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Cities are ditching parking minimums. Here’s what mayors can do next to promote livable cities.

50+ US cities and towns have eliminated their off-street parking minimums. What can they add in place of parking? A new transit option that’s the next step a greener, more livable city.

Peter Wajda •

What's disruptive to urban development, costs millions to build and maintain, and isn't even fully utilized on the busiest shopping days?

For years, the United States has had a parking problem: too much of it. In some cities, more than 40% of downtown is taken up by parking. All these extra parking spaces add up: every space in a surface parking lot costs about $10,000 to build. When construction goes vertical, it gets even more expensive, with the cost of a 300-space garage usually exceeding $10 million. Even if cost was no object, parking takes up land that could be better used for housing, shopping, or recreation. 

A 2017 study found that including garage parking increased residential rents by 17 percent. Given the pressing need for affordable housing in cities across the country, we can’t afford to keep building this much parking.

The good news is a growing number of cities are repealing the parking minimums that created this problem. More than 50 US cities and towns have ditched their off-street parking minimums, from progressive strongholds like San Jose, Calif., and Austin, Texas, to more surprising inclusions like Anchorage, Alaska, and Branson, Mo. Look more closely, and the broad appeal is obvious — whether you see it as a tool to combat climate change by slashing emissions, or as a way to cut red tape and let the market supply the right amount of parking, it's an idea that just makes sense.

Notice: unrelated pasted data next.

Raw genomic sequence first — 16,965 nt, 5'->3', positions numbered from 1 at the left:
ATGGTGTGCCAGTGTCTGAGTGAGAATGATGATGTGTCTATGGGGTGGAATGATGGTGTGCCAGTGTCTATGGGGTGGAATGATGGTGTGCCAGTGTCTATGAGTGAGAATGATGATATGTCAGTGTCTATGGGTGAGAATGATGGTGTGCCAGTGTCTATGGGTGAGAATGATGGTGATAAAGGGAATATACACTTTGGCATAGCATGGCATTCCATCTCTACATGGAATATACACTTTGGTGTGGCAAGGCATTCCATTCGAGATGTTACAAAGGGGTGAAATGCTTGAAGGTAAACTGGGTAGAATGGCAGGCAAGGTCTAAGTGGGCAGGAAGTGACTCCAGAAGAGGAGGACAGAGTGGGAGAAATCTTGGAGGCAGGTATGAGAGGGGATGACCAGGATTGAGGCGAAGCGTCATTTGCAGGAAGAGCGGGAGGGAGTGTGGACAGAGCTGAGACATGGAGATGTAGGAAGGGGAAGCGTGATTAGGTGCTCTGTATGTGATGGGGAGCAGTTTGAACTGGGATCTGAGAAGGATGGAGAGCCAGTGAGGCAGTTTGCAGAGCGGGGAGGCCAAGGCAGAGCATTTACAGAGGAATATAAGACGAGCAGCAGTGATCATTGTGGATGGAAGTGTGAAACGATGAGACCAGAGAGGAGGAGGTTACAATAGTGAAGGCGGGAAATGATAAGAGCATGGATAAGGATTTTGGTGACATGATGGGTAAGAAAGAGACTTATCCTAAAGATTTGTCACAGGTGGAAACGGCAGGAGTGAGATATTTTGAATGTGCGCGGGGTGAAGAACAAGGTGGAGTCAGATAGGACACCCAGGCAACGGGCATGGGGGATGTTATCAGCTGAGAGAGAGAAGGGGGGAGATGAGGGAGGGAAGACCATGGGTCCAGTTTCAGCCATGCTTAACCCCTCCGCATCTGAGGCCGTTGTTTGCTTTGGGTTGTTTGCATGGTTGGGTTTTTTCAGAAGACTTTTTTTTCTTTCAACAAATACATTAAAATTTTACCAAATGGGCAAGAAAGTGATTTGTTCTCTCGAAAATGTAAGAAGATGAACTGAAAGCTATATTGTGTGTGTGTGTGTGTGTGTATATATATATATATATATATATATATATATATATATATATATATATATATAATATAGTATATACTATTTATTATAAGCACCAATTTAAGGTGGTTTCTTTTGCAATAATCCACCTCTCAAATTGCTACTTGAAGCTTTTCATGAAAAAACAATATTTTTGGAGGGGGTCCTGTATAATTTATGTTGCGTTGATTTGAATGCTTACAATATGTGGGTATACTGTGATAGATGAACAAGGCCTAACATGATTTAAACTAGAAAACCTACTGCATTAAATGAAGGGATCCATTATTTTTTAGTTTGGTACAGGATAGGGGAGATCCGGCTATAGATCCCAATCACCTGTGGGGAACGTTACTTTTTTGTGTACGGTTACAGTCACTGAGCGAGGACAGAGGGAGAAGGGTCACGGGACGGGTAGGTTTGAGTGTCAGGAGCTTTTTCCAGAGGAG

With this shift in land use, transit’s role becomes increasingly pivotal: if you can’t park, you have to be able to ride. One new transportation mode has gained traction to reduce private car dependency without requiring long planning cycles or heavy infrastructure investment. It’s microtransit — an on-demand service that offers shared rides in dynamically routed vehicles. Riders can request a ride based on their own schedule and unique needs.

City leaders brought in to optimize overall infrastructure — such as Barkha Patel, Director of Infrastructure in Jersey City, N.J., and David Kucharsky, Director of Traffic and Parking in Salem, Mass. — have introduced successful microtransit services as a vital component of that project. 

Microtransit is proven to reduce car-reliance and improve access to public transit. A 2023 survey of Via-powered microtransit services in 14 US cities shows this transit mode significantly increases mobility access, with 31% of respondents reporting using the service as a means to connect to other forms of public transportation. 37% said they would have driven alone in a private car if the service didn’t exist. 

Learn more about how microtransit can help cities improve services while repurposing real estate assets for better uses.

Peter Wajda avatar
Peter Wajda

Peter Wajda is a transit planner at Via, focusing on fostering mobility equity through high-quality, multimodal transit networks.